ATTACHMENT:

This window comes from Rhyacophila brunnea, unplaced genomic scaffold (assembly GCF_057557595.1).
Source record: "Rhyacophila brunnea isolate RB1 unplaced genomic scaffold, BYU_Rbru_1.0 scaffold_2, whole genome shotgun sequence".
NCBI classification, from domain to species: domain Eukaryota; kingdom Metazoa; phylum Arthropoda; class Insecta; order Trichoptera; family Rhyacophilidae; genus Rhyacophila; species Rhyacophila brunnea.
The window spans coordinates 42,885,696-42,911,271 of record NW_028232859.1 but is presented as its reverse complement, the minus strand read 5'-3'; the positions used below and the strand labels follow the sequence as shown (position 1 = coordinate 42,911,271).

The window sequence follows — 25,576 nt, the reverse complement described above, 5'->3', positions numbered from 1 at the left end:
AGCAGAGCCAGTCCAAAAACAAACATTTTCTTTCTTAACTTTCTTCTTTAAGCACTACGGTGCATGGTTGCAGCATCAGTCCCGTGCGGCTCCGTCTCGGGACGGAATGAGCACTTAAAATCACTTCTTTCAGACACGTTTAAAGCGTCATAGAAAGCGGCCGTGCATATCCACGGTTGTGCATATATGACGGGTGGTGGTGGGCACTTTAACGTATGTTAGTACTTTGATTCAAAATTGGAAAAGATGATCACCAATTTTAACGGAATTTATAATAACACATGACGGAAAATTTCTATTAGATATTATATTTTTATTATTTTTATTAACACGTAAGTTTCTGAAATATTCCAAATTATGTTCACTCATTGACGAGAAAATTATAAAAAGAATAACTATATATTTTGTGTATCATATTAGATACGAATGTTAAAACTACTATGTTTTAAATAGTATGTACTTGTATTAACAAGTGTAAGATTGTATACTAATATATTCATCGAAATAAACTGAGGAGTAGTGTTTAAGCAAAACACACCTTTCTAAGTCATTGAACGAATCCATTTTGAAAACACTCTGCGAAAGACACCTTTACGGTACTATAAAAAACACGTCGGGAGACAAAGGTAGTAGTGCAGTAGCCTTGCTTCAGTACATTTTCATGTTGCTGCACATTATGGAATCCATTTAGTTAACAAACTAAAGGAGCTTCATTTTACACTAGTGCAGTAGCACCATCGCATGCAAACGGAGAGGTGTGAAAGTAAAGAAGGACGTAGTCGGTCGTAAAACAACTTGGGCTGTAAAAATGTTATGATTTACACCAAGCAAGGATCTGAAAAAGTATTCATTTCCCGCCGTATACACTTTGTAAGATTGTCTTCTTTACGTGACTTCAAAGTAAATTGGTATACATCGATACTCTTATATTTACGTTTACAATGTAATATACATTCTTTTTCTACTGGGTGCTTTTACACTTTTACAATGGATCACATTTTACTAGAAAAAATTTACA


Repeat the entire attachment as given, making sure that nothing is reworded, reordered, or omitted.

This window comes from Rhyacophila brunnea, unplaced genomic scaffold (assembly GCF_057557595.1).
Source record: "Rhyacophila brunnea isolate RB1 unplaced genomic scaffold, BYU_Rbru_1.0 scaffold_2, whole genome shotgun sequence".
NCBI classification, from domain to species: domain Eukaryota; kingdom Metazoa; phylum Arthropoda; class Insecta; order Trichoptera; family Rhyacophilidae; genus Rhyacophila; species Rhyacophila brunnea.
The window spans coordinates 42,885,696-42,911,271 of record NW_028232859.1 but is presented as its reverse complement, the minus strand read 5'-3'; the positions used below and the strand labels follow the sequence as shown (position 1 = coordinate 42,911,271).

The window sequence follows — 25,576 nt, the reverse complement described above, 5'->3', positions numbered from 1 at the left end:
AGCAGAGCCAGTCCAAAAACAAACATTTTCTTTCTTAACTTTCTTCTTTAAGCACTACGGTGCATGGTTGCAGCATCAGTCCCGTGCGGCTCCGTCTCGGGACGGAATGAGCACTTAAAATCACTTCTTTCAGACACGTTTAAAGCGTCATAGAAAGCGGCCGTGCATATCCACGGTTGTGCATATATGACGGGTGGTGGTGGGCACTTTAACGTATGTTAGTACTTTGATTCAAAATTGGAAAAGATGATCACCAATTTTAACGGAATTTATAATAACACATGACGGAAAATTTCTATTAGATATTATATTTTTATTATTTTTATTAACACGTAAGTTTCTGAAATATTCCAAATTATGTTCACTCATTGACGAGAAAATTATAAAAAGAATAACTATATATTTTGTGTATCATATTAGATACGAATGTTAAAACTACTATGTTTTAAATAGTATGTACTTGTATTAACAAGTGTAAGATTGTATACTAATATATTCATCGAAATAAACTGAGGAGTAGTGTTTAAGCAAAACACACCTTTCTAAGTCATTGAACGAATCCATTTTGAAAACACTCTGCGAAAGACACCTTTACGGTACTATAAAAAACACGTCGGGAGACAAAGGTAGTAGTGCAGTAGCCTTGCTTCAGTACATTTTCATGTTGCTGCACATTATGGAATCCATTTAGTTAACAAACTAAAGGAGCTTCATTTTACACTAGTGCAGTAGCACCATCGCATGCAAACGGAGAGGTGTGAAAGTAAAGAAGGACGTAGTCGGTCGTAAAACAACTTGGGCTGTAAAAATGTTATGATTTACACCAAGCAAGGATCTGAAAAAGTATTCATTTCCCGCCGTATACACTTTGTAAGATTGTCTTCTTTACGTGACTTCAAAGTAAATTGGTATACATCGATACTCTTATATTTACGTTTACAATGTAATATACATTCTTTTTCTACTGGGTGCTTTTACACTTTTACAATGGATCACATTTTACTAGAAAAAATTTACA